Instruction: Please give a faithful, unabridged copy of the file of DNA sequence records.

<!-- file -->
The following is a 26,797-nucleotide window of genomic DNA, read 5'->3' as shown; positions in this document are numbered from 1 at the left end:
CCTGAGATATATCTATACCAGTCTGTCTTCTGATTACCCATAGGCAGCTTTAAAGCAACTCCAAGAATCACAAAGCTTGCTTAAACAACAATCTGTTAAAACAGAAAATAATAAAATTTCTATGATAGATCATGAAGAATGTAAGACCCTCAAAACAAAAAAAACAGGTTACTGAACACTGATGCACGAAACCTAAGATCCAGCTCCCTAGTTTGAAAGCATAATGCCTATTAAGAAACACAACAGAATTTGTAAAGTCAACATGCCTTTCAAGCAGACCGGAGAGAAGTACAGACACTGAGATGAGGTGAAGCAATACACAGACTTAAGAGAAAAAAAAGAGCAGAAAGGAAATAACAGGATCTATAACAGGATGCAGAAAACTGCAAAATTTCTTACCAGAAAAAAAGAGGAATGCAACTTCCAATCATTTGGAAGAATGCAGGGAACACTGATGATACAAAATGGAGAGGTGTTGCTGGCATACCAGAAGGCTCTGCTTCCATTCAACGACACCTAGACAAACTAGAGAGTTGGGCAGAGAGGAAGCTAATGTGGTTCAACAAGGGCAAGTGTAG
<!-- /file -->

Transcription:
The following is a 26,797-nucleotide window of genomic DNA, read 5'->3' as shown; positions in this document are numbered from 1 at the left end:
CCTGAGATATATCTATACCAGTCTGTCTTCTGATTACCCATAGGCAGCTTTAAAGCAACTCCAAGAATCACAAAGCTTGCTTAAACAACAATCTGTTAAAACAGAAAATAATAAAATTTCTATGATAGATCATGAAGAATGTAAGACCCTCAAAACAAAAAAAACAGGTTACTGAACACTGATGCACGAAACCTAAGATCCAGCTCCCTAGTTTGAAAGCATAATGCCTATTAAGAAACACAACAGAATTTGTAAAGTCAACATGCCTTTCAAGCAGACCGGAGAGAAGTACAGACACTGAGATGAGGTGAAGCAATACACAGACTTAAGAGAAAAAAAAGAGCAGAAAGGAAATAACAGGATCTATAACAGGATGCAGAAAACTGCAAAATTTCTTACCAGAAAAAAAGAGGAATGCAACTTCCAATCATTTGGAAGAATGCAGGGAACACTGATGATACAAAATGGAGAGGTGTTGCTGGCATACCAGAAGGCTCTGCTTCCATTCAACGACACCTAGACAAACTAGAGAGTTGGGCAGAGAGGAAGCTAATGTGGTTCAACAAGGGCAAGTGTAG